Problem though, was the light for what I wanted to shoot, while gorgeous like the shot above, wasn’t that gorgeous on the side of the court house where my picture was waiting for me. I knew that – I’d driven around the thing, and sure enough, all the action was on the shady side. Sigh. I put the camera down before I took a poorly lit shot anyone else could take from across the street, and stood up.
And then I did something dangerous.
I started wondering…
I wondered what the view from up there was like…
And then I wondered how I could get up there…
And then I did some thinking about how I could get up there.
See, if you want to get into a building, and if you want to go straight to the top, it’s best to start right at the bottom – and often, as in this case, the fellow at the bottom is the janitor.
Janitors are amazing people. They have keys for EVERYTHING. So I made sure the car was locked, threw everything over my shoulder and headed into the courthouse, to have a chat with whoever was playing receptionist and see if together we could find the janitor. One receptionist’s phone call later, I was introduced to the older gentleman with the iconic huge ring of keys, and I heard myself give what would be my standard greeting for the next few months, “Hi, my name’s Tom Roush and I’m a photographer for the Sidney Daily News…” followed by the question of the day. In this case, it was: “I see you’ve got some work being done on the roof, and was wondering if I could get some shots of it for the paper. Is there any way I could get up there?”
I don’t think five minutes had gone by from the time I didn’t take that picture over the trunk of the car until I was walking out of the elevator, through a dusty attic filled with huge beams, and through a small open window onto the roof. The janitor looked out, called up to the fellow I’d seen, then stepped aside and let me crawl out. I introduced myself to the fellow many feet over my head up on the scaffolding and asked if I could come up. He stopped his caulking for a moment and looked down, seeing I was carrying a camera bag, a couple of cameras, including that one with the 300 mm lens and the doubler on it.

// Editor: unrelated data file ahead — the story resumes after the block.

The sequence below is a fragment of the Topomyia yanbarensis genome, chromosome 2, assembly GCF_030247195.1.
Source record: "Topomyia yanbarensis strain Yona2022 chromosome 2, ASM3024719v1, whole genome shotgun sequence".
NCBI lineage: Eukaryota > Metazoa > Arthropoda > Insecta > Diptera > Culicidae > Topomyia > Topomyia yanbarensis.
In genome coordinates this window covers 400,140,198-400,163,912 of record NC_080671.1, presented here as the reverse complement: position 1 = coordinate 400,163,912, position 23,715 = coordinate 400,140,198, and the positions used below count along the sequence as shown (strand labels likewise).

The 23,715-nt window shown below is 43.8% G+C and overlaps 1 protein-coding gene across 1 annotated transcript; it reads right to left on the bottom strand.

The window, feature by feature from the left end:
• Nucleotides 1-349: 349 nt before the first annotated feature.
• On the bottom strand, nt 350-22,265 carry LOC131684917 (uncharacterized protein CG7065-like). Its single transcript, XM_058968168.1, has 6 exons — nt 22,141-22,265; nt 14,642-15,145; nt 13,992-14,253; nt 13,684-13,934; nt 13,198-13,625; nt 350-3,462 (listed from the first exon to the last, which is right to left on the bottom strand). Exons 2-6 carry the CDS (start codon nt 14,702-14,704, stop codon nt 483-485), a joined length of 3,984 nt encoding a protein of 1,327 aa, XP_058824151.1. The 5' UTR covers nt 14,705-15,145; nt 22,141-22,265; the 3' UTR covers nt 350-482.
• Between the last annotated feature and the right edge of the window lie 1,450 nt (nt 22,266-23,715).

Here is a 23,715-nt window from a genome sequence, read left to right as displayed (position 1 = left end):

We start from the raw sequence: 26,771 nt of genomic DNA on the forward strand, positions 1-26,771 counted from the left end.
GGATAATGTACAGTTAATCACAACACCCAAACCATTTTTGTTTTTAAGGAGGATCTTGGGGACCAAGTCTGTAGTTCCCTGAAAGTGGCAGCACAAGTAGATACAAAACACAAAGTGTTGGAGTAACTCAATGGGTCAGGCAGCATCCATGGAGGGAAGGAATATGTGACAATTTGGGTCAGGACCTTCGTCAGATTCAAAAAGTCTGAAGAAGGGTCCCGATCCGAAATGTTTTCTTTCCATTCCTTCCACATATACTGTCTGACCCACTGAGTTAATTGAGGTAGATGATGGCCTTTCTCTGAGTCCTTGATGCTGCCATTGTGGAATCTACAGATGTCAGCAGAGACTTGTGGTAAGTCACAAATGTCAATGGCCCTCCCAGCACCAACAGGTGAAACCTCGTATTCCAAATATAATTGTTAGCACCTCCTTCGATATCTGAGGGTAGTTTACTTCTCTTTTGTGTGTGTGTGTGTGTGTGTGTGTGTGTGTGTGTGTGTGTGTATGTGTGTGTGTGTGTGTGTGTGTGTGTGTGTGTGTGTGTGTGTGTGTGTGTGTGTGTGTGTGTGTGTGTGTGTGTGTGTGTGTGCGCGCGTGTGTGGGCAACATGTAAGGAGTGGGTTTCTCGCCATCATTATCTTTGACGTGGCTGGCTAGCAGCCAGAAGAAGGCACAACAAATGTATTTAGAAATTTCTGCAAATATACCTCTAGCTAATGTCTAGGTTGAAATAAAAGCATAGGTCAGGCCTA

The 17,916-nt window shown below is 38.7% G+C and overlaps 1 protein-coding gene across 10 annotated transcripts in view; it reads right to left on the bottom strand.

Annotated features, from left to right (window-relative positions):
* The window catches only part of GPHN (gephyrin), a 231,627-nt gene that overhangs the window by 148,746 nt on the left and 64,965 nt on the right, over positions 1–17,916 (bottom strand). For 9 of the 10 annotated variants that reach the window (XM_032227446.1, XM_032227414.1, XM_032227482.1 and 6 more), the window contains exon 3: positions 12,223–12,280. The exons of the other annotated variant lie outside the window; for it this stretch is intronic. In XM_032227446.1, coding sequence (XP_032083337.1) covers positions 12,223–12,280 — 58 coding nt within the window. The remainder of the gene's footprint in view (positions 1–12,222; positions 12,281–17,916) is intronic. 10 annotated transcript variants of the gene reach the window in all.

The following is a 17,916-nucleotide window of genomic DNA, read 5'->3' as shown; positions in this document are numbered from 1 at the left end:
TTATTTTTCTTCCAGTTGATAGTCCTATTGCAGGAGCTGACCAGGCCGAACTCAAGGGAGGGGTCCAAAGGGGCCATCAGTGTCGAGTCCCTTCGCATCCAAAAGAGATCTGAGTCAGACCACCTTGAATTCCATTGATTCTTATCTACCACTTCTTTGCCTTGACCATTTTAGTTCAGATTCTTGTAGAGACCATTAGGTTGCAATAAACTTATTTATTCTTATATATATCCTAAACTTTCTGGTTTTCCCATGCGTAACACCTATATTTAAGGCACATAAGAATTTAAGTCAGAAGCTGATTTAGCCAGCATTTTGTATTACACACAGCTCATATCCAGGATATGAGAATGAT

Somehow bringing the bag up there onto the scaffolding was deemed, without any words needing to be spoken, a bad idea. So I set it down, put the 24mm wide angle lens on the F-3, slung it over my shoulder, and carefully climbed up the scaffolding. I climbed on top of the topmost section so I could look down and see him, my goal being to see – and thus tell a story – that no one else could see. I sat on the very top of the scaffolding, wrapped my right leg around the vertical part of the support, leaned back, (yes, the scaffolding leaned with me, but not by much) composed the frame so the horizon was at the top, then told the fellow to just keep working as he could (as I write this I still can’t believe I did that – there was nothing but air between me and the roof about 30 feet below, and had I slipped, I would have rolled down, then off the roof and fallen another 40 feet or so before becoming one with the pavement.
And the thing is – I could have taken that first shot from across the street, it would have been safe – but it would have been a totally forgettable image, lost in the back of the paper somewhere.
But I didn’t take that first shot.
I wondered, “What if?”
I wondered, “What can I do that will make this better?”
And then I realized the only thing keeping me from making it better was me.
I had to go in, ask a question that they could have easily said,”No.” to, and that would have been that.
But I didn’t.
And when you’re faced with weird situations in life when you’re just thinking there’s no way you can succeed – trust me, there are ways you can succeed.
And stand out – literally above the crowd.
There have been times in my life – and there will be times in yours, when you find you can barely think of the question to ask, much less step out of your comfort zone and ask it, but that little thought, that maybe, just maybe, asking will make a difference, that *is* the difference. In fact, often, the hardest/simplest/most important thing of all is for you to step out of your comfort zone and just ask.
Now, understand, whoever you’re asking might say no, and you’ll be right where you were before you asked the question, but so what?
You can try something else then.
On the other hand, if you don’t ask, the “no” is guaranteed.
Take care – really – be careful out (and up) there.
And don’t forget, it’s okay to ask.
Think about it: what’s the worst that can happen? (they say “No”, and life hasn’t changed. But if you do – the results can be magic. I’m working on a few more stories that will show you what happens if you dare to ask – they’ll come out over the next year or so, and often, they will be the story behind a photograph (which is proof in and of itself) All that said, here (below) is the shot I’ve been describing. (in another frame you’d see the camera bag teetering at the bottom of the frame, but that one didn’t make the final cut)…
…and how it appeared in the paper the next day.